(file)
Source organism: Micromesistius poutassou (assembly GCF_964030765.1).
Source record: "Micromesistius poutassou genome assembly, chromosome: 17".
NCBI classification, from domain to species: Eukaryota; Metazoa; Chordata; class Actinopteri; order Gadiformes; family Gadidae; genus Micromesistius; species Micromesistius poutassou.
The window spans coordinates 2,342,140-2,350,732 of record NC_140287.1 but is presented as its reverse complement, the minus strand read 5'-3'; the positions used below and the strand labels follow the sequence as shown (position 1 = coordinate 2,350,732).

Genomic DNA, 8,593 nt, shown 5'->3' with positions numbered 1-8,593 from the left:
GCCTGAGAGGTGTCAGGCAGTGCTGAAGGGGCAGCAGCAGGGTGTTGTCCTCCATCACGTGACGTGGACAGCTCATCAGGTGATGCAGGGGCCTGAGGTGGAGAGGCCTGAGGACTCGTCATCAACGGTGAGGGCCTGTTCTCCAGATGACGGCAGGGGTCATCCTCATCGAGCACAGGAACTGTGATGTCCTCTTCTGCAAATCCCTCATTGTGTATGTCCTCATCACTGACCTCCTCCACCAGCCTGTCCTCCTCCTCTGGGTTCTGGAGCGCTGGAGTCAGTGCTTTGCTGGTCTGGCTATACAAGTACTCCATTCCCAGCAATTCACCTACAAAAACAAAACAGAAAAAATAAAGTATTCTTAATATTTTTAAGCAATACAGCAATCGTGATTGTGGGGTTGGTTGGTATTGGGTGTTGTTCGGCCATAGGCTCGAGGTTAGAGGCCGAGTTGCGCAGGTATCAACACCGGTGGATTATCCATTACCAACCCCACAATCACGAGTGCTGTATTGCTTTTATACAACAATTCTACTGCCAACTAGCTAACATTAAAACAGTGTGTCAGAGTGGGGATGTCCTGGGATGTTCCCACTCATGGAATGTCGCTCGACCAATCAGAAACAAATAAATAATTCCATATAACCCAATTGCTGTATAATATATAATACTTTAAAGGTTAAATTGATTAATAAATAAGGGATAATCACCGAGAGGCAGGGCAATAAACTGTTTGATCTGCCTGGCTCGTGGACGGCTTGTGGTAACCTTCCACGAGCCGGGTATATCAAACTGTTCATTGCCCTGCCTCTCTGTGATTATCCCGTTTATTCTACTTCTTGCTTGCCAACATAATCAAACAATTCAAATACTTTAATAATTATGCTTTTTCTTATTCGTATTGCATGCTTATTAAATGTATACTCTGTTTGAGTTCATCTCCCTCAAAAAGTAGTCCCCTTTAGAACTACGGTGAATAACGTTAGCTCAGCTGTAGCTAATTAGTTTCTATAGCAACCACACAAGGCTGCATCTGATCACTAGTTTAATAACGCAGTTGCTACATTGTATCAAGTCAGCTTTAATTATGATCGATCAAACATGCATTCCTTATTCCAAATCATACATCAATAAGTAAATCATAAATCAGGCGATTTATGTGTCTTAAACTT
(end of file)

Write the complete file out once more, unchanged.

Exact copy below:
Source organism: Micromesistius poutassou (assembly GCF_964030765.1).
Source record: "Micromesistius poutassou genome assembly, chromosome: 17".
NCBI classification, from domain to species: Eukaryota; Metazoa; Chordata; class Actinopteri; order Gadiformes; family Gadidae; genus Micromesistius; species Micromesistius poutassou.
The window spans coordinates 2,342,140-2,350,732 of record NC_140287.1 but is presented as its reverse complement, the minus strand read 5'-3'; the positions used below and the strand labels follow the sequence as shown (position 1 = coordinate 2,350,732).

Genomic DNA, 8,593 nt, shown 5'->3' with positions numbered 1-8,593 from the left:
GCCTGAGAGGTGTCAGGCAGTGCTGAAGGGGCAGCAGCAGGGTGTTGTCCTCCATCACGTGACGTGGACAGCTCATCAGGTGATGCAGGGGCCTGAGGTGGAGAGGCCTGAGGACTCGTCATCAACGGTGAGGGCCTGTTCTCCAGATGACGGCAGGGGTCATCCTCATCGAGCACAGGAACTGTGATGTCCTCTTCTGCAAATCCCTCATTGTGTATGTCCTCATCACTGACCTCCTCCACCAGCCTGTCCTCCTCCTCTGGGTTCTGGAGCGCTGGAGTCAGTGCTTTGCTGGTCTGGCTATACAAGTACTCCATTCCCAGCAATTCACCTACAAAAACAAAACAGAAAAAATAAAGTATTCTTAATATTTTTAAGCAATACAGCAATCGTGATTGTGGGGTTGGTTGGTATTGGGTGTTGTTCGGCCATAGGCTCGAGGTTAGAGGCCGAGTTGCGCAGGTATCAACACCGGTGGATTATCCATTACCAACCCCACAATCACGAGTGCTGTATTGCTTTTATACAACAATTCTACTGCCAACTAGCTAACATTAAAACAGTGTGTCAGAGTGGGGATGTCCTGGGATGTTCCCACTCATGGAATGTCGCTCGACCAATCAGAAACAAATAAATAATTCCATATAACCCAATTGCTGTATAATATATAATACTTTAAAGGTTAAATTGATTAATAAATAAGGGATAATCACCGAGAGGCAGGGCAATAAACTGTTTGATCTGCCTGGCTCGTGGACGGCTTGTGGTAACCTTCCACGAGCCGGGTATATCAAACTGTTCATTGCCCTGCCTCTCTGTGATTATCCCGTTTATTCTACTTCTTGCTTGCCAACATAATCAAACAATTCAAATACTTTAATAATTATGCTTTTTCTTATTCGTATTGCATGCTTATTAAATGTATACTCTGTTTGAGTTCATCTCCCTCAAAAAGTAGTCCCCTTTAGAACTACGGTGAATAACGTTAGCTCAGCTGTAGCTAATTAGTTTCTATAGCAACCACACAAGGCTGCATCTGATCACTAGTTTAATAACGCAGTTGCTACATTGTATCAAGTCAGCTTTAATTATGATCGATCAAACATGCATTCCTTATTCCAAATCATACATCAATAAGTAAATCATAAATCAGGCGATTTATGTGTCTTAAACTT